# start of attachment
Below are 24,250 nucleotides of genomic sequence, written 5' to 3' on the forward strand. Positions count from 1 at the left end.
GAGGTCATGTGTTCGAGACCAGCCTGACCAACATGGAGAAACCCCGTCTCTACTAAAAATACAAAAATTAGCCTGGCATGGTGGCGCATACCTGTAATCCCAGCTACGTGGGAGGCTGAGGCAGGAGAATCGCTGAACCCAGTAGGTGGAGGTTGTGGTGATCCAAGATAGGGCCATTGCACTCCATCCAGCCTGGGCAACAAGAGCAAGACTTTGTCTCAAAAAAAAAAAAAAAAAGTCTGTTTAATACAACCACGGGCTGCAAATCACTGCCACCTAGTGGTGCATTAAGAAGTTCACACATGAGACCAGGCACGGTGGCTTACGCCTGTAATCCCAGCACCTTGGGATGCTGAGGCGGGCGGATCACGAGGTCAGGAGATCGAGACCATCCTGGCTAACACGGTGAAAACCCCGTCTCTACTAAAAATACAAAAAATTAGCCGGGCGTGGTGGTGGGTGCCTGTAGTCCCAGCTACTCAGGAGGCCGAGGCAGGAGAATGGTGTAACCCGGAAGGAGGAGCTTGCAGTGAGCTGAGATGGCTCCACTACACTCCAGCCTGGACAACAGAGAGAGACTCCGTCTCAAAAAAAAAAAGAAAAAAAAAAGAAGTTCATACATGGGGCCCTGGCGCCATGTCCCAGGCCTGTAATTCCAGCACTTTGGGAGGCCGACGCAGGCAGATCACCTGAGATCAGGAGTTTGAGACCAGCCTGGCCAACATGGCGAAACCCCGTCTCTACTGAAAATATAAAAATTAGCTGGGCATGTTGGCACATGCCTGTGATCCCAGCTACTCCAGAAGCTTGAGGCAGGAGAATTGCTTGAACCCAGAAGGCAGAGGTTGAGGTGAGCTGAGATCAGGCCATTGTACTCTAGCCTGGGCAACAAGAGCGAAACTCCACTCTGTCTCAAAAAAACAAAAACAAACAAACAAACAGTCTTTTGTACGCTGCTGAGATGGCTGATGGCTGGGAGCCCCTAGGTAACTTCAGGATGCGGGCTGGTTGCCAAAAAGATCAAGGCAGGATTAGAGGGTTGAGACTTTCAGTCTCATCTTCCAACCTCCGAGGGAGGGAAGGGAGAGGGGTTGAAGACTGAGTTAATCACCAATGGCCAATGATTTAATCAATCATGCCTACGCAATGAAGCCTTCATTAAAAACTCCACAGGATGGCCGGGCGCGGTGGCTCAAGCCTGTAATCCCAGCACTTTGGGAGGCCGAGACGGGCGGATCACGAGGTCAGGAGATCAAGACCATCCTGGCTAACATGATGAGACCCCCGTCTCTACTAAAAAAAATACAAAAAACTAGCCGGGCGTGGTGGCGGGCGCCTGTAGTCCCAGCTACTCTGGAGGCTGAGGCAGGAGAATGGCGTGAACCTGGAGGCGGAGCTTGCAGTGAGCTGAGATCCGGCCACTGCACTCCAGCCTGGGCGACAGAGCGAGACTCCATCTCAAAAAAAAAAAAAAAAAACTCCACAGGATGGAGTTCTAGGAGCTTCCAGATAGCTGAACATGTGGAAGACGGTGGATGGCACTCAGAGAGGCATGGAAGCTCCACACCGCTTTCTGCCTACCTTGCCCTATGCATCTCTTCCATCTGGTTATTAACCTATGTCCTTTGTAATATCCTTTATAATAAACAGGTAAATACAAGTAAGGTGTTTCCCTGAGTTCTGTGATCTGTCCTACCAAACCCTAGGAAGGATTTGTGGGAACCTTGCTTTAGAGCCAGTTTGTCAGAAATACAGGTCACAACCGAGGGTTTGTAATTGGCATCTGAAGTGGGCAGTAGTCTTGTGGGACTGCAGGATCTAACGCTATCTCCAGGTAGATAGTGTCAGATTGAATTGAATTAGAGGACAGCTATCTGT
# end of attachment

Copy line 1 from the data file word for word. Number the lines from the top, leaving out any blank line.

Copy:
Below are 24,250 nucleotides of genomic sequence, written 5' to 3' on the forward strand. Positions count from 1 at the left end.